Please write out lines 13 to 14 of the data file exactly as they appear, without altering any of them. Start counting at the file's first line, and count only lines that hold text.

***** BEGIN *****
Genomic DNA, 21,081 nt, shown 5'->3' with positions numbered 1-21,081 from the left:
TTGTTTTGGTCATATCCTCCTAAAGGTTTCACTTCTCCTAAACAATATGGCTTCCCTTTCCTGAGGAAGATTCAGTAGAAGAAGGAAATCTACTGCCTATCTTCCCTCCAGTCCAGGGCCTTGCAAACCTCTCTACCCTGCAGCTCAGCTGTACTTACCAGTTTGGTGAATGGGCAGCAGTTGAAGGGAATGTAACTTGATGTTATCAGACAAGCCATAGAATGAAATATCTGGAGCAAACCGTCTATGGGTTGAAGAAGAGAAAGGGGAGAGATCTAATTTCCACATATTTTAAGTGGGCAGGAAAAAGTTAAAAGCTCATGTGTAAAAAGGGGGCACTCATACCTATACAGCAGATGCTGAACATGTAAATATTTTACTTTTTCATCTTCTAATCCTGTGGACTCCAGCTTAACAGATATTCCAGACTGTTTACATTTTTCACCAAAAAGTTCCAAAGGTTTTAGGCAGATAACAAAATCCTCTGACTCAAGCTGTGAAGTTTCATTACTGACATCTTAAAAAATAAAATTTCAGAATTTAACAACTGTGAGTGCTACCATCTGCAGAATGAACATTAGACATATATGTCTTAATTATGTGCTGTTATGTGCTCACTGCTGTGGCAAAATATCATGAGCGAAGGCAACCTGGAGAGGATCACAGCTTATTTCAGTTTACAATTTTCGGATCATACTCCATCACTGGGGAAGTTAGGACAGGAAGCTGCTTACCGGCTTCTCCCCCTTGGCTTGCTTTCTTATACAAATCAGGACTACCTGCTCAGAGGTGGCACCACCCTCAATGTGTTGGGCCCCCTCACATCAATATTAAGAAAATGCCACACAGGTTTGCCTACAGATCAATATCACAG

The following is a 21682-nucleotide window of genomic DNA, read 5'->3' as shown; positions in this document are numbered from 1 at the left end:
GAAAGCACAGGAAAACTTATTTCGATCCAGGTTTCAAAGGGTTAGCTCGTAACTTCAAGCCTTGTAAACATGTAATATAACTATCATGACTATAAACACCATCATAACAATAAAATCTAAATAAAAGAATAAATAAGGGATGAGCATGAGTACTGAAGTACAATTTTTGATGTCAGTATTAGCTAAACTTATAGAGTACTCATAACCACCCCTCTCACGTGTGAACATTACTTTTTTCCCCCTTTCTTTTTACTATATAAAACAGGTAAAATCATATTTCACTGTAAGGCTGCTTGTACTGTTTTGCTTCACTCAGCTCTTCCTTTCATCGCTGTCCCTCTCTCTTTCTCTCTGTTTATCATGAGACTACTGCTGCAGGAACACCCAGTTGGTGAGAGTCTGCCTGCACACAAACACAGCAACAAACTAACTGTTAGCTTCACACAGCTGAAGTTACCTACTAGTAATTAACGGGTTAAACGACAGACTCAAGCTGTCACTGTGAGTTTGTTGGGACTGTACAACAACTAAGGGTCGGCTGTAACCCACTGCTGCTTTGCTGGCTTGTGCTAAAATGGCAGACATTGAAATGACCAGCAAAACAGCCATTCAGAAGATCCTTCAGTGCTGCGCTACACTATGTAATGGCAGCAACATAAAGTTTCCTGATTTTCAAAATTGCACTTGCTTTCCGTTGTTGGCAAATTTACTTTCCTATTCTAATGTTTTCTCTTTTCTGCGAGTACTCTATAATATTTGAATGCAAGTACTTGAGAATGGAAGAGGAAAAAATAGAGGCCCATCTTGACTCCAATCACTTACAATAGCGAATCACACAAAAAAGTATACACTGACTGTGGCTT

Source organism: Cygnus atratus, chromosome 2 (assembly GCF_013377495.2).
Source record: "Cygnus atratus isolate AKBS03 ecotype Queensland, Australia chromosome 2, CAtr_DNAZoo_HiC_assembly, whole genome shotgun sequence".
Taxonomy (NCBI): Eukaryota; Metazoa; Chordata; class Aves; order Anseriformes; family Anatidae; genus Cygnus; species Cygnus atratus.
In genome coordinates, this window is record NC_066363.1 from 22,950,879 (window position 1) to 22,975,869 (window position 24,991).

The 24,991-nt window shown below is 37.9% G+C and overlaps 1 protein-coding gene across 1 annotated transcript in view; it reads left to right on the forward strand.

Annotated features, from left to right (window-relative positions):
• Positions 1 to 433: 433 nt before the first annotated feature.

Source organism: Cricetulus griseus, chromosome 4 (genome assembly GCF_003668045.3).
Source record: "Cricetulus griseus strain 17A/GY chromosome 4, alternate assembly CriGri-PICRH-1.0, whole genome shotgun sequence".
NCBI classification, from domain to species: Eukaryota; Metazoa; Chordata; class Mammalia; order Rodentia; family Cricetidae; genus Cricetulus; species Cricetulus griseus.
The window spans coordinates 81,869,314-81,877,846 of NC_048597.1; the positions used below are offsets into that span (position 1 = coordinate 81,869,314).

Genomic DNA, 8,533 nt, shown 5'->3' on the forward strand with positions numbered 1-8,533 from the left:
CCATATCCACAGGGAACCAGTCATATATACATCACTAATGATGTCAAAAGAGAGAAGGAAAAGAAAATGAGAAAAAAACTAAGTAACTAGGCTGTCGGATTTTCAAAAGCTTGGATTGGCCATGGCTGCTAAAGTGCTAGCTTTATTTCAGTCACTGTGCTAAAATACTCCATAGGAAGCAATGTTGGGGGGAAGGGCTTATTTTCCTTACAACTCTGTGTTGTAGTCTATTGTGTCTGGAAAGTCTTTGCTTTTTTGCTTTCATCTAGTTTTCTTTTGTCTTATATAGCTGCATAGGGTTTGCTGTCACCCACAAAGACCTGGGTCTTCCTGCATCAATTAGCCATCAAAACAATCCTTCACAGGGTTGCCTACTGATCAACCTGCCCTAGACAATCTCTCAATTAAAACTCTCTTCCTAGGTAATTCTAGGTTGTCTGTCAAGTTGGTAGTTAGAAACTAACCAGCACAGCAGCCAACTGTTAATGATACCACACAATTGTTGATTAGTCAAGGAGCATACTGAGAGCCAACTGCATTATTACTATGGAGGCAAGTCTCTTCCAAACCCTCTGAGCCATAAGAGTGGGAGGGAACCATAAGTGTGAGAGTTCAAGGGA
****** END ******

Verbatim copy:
Source record: "Cricetulus griseus strain 17A/GY chromosome 4, alternate assembly CriGri-PICRH-1.0, whole genome shotgun sequence".
NCBI classification, from domain to species: Eukaryota; Metazoa; Chordata; class Mammalia; order Rodentia; family Cricetidae; genus Cricetulus; species Cricetulus griseus.